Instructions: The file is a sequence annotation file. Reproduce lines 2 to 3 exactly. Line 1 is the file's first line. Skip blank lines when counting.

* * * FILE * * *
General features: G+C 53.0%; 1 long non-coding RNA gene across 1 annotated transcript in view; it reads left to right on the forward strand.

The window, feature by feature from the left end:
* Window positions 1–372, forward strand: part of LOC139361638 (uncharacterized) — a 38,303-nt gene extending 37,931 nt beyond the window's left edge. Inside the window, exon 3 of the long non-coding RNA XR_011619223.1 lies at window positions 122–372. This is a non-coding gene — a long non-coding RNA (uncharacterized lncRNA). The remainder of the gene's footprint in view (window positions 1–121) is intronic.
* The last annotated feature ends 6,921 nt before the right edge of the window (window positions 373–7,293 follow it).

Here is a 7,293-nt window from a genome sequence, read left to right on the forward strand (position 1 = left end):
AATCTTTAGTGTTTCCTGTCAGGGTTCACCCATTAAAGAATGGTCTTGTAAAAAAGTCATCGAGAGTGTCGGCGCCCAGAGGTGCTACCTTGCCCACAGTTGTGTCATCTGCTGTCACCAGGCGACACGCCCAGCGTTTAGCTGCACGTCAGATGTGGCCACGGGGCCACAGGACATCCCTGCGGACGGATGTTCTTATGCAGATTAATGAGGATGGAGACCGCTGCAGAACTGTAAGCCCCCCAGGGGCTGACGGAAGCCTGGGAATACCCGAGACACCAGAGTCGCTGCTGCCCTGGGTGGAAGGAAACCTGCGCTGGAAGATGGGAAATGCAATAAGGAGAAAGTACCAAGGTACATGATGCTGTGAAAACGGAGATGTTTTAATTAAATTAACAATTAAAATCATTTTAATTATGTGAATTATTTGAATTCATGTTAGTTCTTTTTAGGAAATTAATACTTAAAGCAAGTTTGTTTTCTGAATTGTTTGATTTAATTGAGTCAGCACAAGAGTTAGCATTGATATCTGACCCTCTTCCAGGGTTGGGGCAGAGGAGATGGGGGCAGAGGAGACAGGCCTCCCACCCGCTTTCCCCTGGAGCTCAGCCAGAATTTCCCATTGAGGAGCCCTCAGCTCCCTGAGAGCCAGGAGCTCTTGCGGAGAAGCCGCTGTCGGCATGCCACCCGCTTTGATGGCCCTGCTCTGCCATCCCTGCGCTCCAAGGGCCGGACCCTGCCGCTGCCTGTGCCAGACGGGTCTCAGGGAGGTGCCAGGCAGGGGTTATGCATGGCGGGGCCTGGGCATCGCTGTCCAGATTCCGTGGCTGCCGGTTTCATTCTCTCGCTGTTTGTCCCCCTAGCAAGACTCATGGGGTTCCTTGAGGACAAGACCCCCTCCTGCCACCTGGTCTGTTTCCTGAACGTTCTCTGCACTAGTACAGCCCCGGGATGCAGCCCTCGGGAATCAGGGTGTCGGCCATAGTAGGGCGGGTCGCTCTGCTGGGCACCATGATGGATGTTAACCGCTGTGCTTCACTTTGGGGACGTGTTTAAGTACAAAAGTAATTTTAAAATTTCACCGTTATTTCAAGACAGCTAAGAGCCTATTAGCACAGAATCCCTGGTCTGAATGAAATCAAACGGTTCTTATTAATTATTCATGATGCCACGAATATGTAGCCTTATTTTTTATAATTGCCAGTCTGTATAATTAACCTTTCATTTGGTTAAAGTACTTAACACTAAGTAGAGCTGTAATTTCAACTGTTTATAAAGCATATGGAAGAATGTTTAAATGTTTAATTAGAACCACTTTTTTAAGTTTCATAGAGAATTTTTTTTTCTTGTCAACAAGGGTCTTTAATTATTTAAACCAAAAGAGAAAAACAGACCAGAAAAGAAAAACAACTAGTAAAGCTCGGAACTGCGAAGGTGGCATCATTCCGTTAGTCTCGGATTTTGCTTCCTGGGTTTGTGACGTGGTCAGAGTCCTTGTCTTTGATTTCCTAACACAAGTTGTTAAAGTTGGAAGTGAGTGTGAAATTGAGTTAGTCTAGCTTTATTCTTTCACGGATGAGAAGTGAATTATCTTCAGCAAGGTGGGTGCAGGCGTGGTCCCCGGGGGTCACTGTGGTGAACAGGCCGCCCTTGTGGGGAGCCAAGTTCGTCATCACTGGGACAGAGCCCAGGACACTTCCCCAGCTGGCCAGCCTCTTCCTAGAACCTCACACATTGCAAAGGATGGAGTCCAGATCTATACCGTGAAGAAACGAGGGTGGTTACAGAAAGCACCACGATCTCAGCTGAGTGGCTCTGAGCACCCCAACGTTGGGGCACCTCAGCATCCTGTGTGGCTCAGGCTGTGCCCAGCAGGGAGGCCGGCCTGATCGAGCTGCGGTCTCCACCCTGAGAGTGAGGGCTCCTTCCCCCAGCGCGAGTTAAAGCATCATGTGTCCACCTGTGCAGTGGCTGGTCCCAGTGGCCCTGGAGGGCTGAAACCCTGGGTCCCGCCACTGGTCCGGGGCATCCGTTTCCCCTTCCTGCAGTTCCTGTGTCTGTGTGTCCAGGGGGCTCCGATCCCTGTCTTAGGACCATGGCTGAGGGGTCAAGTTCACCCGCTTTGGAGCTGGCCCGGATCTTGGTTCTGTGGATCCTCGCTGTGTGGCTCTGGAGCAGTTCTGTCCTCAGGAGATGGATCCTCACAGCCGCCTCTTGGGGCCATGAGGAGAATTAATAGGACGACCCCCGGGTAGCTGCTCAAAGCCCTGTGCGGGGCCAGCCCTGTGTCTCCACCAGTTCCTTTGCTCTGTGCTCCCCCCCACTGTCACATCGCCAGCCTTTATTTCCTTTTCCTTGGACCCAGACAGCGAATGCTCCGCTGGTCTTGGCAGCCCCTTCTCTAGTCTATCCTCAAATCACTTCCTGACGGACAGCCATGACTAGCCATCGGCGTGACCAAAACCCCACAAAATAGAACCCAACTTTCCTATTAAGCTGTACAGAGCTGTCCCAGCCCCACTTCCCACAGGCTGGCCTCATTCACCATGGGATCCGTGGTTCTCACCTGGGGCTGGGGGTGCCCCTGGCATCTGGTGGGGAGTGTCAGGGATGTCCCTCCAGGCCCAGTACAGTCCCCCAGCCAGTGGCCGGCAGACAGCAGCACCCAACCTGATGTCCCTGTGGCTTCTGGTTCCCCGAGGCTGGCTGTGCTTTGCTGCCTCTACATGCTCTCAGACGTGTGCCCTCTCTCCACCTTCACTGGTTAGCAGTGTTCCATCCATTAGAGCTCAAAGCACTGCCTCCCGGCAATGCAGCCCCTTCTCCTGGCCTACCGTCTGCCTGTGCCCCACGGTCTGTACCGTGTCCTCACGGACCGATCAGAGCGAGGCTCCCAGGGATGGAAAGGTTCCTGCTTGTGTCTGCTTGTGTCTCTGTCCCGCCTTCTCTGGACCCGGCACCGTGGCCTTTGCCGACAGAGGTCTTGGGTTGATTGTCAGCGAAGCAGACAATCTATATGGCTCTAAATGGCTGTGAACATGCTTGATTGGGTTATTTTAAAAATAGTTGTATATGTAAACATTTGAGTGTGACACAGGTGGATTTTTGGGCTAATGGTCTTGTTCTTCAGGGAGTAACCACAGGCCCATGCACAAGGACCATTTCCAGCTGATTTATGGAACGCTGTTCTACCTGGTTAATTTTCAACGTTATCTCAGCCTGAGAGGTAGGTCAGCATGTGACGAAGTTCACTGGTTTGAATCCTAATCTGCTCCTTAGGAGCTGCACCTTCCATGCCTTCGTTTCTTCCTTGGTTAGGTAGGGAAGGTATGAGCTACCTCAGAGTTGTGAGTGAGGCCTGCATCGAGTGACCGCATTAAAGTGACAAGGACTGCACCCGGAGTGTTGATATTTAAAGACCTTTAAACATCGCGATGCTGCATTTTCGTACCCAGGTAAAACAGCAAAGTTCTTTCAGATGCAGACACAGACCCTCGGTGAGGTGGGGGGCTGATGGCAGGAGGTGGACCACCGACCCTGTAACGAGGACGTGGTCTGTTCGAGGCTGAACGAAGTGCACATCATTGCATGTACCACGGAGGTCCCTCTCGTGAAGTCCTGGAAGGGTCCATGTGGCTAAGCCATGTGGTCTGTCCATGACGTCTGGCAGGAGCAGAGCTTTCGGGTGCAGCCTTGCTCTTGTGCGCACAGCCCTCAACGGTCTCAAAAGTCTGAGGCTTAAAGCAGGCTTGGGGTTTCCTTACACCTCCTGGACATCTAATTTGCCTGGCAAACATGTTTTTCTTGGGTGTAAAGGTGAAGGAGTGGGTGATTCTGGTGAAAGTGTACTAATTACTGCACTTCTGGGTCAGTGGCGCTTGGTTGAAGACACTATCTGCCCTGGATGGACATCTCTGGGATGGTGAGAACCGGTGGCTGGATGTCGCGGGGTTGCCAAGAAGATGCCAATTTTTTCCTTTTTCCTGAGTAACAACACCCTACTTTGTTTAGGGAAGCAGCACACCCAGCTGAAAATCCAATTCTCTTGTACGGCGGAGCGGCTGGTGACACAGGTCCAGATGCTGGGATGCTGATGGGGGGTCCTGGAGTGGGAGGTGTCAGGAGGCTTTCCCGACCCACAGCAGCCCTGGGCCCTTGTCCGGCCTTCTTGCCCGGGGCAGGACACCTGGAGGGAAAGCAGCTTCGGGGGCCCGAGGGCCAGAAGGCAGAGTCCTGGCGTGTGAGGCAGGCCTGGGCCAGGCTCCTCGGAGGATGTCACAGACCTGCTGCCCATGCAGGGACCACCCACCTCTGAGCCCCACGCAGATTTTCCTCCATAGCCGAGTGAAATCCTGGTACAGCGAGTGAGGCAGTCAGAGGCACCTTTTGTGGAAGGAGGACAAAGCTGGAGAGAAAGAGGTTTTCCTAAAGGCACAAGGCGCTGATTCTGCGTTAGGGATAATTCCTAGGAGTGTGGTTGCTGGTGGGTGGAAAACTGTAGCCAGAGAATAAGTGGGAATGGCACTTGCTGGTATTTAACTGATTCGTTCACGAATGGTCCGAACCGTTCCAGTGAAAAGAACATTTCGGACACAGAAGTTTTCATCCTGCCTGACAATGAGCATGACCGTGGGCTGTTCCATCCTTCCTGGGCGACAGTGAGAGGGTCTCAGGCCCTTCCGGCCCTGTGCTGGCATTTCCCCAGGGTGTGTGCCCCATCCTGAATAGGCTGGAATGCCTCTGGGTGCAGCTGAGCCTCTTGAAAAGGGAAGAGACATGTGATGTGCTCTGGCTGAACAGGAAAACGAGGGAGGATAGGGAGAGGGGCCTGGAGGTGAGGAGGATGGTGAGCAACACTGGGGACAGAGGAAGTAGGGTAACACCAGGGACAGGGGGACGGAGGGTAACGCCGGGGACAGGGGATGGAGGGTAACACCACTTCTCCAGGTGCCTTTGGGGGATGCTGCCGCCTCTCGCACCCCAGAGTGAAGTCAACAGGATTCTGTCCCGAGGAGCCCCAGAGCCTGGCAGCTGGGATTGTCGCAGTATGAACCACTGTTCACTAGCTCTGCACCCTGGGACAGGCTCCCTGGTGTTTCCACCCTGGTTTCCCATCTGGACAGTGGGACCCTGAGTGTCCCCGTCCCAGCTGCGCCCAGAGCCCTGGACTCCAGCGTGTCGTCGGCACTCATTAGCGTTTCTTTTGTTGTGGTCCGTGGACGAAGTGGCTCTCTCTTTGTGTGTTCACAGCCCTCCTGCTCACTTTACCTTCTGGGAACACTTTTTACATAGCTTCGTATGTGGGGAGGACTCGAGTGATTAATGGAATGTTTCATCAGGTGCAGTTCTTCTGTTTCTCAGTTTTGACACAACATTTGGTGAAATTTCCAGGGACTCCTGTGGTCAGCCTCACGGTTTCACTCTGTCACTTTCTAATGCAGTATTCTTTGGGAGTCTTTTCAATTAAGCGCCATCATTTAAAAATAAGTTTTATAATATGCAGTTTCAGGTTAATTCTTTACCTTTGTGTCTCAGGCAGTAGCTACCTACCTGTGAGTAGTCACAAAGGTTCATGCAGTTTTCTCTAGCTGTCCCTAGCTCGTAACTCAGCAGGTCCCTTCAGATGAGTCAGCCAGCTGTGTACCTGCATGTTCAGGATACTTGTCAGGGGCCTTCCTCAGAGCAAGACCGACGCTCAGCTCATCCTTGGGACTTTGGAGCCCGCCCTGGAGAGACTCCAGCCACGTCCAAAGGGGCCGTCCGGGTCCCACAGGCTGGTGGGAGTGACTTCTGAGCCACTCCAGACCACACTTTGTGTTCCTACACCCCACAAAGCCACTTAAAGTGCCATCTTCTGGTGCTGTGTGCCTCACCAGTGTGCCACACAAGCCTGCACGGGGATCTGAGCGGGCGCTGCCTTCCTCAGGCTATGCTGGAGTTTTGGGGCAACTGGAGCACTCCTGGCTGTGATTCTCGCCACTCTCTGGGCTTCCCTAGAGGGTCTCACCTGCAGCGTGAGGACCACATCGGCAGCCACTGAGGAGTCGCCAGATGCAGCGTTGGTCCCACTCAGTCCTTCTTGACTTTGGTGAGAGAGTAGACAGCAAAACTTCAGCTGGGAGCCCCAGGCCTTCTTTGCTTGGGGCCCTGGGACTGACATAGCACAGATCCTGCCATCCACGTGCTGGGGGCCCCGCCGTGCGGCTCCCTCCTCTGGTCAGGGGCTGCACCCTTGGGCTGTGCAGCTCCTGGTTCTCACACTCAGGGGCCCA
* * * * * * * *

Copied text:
The window, feature by feature from the left end:
* Window positions 1–372, forward strand: part of LOC139361638 (uncharacterized) — a 38,303-nt gene extending 37,931 nt beyond the window's left edge. Inside the window, exon 3 of the long non-coding RNA XR_011619223.1 lies at window positions 122–372. This is a non-coding gene — a long non-coding RNA (uncharacterized lncRNA). The remainder of the gene's footprint in view (window positions 1–121) is intronic.